Game 3: #7 Cal Poly vs. #2 UC Irvine - 6:00 p.m. PST

Irvine returns again as the two seed, the same slot they won the Big West Tournament in as last year. The Anteaters took down Hawaii in the championship game last year, which is the only conference foe they were unable to take down at least once this year. If you've never watched the Eaters play, the first thing you'll notice is how massive they are on the inside. Look no further than 7'6" center Mamadou Ndiaye as the primary cause for UCI leading the leading in blocks and overall interior defense. But the Eaters can shoot it as well, leading the league at a 40% clip from beyond the arc.

It was a bit of a disappointing year for Poly with all the experience they had coming back. They are lacking heavily in scoring talent, and their defense hasn't been nearly as reliable as Joe Callero's best teams have been. The reason they're able to stay in so many games is how well they rebound and take care of the ball.

Game Outlook: It's tough to blow out the Mustangs, but Poly has only been able to take down Irvine once in the last eight matchups. But to stick to this game, Poly has to continue to rebound and not turn the ball over. For as tall as Irvine is, they don't shine the glass that well. It's always tough for the Stangs to go against the Eaters' zone defense. As a team, they don't shoot the ball well from the outside. If Reese Morgan and Taylor Sutlive can get a few to go early, maybe they can entice Russ Turner to change out of it.

Game 4: #6 UC Riverside vs. #3 Long Beach State - 8:30 p.m. PST

After a couple of somewhat disappointing teams for The Beach, they bounced back this year with a 12-4 record. It was another significant turnover in the roster for Dan Monson, but Nick Faust had a great season after transferring from Maryland. And a year after barely being able to find the floor in Big West play, Justin Bibbins was unofficially the most improved player in the league. He led the conference in three-point percentage and got to the free-throw line at a higher rate than anyone in the league. It's not a team that's particularly great in any one area, but they're solid across the board.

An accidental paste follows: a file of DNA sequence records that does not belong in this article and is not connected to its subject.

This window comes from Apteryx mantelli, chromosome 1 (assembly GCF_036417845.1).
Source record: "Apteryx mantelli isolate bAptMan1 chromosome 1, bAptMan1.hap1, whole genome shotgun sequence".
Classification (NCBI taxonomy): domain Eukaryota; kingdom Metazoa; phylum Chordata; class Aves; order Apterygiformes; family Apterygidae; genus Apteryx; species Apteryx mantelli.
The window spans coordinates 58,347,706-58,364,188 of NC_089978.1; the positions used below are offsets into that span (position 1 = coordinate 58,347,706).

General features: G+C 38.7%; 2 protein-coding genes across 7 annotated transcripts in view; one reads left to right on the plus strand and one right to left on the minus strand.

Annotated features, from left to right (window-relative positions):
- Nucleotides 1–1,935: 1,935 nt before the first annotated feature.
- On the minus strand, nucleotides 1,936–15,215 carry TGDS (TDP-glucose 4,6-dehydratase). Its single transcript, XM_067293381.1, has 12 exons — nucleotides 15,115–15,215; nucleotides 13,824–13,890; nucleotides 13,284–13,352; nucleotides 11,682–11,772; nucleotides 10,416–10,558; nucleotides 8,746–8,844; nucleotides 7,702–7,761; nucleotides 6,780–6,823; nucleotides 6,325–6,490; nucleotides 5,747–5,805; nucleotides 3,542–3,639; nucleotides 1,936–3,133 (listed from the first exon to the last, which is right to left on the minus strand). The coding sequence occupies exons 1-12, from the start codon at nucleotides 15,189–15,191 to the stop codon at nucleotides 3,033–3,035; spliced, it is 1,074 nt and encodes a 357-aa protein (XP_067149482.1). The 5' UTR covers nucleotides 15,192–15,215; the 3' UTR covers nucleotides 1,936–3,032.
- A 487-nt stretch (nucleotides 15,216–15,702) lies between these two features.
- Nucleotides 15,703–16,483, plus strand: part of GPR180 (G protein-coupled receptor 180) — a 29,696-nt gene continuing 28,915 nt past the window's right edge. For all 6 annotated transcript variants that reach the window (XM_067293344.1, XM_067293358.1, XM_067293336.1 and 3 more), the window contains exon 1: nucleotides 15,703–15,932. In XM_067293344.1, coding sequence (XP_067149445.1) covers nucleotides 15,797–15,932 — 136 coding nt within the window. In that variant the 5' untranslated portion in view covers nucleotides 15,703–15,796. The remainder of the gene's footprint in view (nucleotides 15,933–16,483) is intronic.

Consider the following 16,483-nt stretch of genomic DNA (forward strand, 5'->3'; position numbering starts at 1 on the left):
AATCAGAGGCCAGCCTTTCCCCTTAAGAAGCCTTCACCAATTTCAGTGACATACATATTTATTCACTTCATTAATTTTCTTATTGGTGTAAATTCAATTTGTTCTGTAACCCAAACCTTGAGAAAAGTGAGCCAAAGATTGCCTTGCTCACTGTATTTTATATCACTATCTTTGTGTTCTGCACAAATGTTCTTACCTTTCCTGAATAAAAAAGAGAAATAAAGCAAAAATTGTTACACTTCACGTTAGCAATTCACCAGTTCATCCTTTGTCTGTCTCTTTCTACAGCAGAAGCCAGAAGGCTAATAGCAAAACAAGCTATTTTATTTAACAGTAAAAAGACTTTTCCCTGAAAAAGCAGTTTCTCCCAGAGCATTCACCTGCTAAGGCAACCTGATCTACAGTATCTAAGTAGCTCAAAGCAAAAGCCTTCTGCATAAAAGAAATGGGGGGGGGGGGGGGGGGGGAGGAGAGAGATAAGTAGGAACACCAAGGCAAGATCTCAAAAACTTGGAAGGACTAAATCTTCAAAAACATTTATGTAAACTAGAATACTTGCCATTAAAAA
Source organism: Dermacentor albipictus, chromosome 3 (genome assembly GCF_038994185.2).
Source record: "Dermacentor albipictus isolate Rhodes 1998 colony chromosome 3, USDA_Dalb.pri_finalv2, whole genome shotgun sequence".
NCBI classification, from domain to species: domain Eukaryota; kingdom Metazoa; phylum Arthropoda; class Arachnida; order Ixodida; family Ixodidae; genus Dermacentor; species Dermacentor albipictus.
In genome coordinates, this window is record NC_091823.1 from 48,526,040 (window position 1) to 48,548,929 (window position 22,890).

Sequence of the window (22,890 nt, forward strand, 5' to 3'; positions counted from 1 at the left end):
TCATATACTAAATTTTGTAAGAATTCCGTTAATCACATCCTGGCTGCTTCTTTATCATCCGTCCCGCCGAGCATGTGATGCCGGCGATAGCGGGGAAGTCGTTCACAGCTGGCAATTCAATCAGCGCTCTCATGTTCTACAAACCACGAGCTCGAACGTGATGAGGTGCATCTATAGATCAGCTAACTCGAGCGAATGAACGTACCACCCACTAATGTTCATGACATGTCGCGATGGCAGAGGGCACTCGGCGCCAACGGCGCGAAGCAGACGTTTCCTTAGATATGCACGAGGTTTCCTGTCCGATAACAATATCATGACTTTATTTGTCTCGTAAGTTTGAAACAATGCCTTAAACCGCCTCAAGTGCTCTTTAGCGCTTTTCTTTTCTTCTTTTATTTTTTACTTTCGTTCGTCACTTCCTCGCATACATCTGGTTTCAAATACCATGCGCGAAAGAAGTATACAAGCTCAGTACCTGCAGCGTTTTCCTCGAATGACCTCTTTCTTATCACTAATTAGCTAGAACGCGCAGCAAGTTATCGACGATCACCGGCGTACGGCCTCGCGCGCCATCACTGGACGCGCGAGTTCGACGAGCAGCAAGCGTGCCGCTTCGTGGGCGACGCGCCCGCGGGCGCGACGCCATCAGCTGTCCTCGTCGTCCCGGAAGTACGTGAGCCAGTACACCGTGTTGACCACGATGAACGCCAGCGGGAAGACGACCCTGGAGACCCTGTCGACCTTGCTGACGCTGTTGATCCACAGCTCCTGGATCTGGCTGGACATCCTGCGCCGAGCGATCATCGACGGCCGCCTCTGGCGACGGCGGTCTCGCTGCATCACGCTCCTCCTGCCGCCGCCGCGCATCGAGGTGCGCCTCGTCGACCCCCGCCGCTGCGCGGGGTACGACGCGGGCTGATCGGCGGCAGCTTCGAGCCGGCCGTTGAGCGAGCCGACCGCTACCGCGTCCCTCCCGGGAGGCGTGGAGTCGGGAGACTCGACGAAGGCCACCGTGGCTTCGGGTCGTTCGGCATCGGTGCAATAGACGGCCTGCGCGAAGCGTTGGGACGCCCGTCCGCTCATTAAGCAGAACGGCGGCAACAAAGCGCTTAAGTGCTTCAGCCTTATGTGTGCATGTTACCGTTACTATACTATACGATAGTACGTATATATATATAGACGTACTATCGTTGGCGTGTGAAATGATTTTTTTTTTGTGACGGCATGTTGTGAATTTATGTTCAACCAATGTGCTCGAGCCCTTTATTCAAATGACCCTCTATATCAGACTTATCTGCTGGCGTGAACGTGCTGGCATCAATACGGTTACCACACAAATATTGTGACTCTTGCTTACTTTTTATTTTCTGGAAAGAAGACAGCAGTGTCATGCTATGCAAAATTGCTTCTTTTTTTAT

Riverside is a team that's sliding down the stretch. They lost seven of their last eight and Dennis Cutts dismissed one of their top scorers - senior Taylor Johns - in the middle of February. His absence puts a lot of pressure on Jaylen Bland and Secean Johnson to carry the scoring load. Inexplicably, their only win during these past eight games was over Hawaii on the island.

Game Outlook: This is always a tough matchup for the 49ers, which was evident in their loss at Riverside on January 23rd. But since then, Long Beach has won nine of ten, and I think they've turned a corner in their confidence level to win close games. That wasn't the case early in Big West play after they had lost a bunch of games in non-conference against the most difficult schedule in the country. I think this one's close for the first 30-35 minutes before The Beach pulls away down the stretch.

Tournament Winner Prediction

We've seen a flurry of 1 seeds fall in the early conference tournaments this season, and that's often the case in the Big West. The one seed has won the tournament just once in the past six years, which was a special Long Beach squad back in 2012. Additionally, there's only been one repeat winner in the past fourteen years. If those two trends continue, that knocks out Hawaii and UC Irvine. Assuming the winner comes from one of the top four teams that clearly established its dominance over the rest of the league, that leaves UCSB and Long Beach.

I'm going to roll with the 49ers. I like the makeup of the team and - to me - they have the single best playmaker in the league with Faust. They're playing as well as they have all year, and they're even pulling games out when they don't play their best. UCSB is on a nice run as well, but they're 1-5 against the top 3 seeds, and that scares me.

If you're looking for a dark horse pick, Cal Poly would seem like the one. They've done it before, they're in every game they play, and if Morgan and Sutlive get hot, they could be dangerous.

Of course, it's pretty silly just to dismiss the top two seeds immediately, but what's the fun in taking the one seed or the defending champ?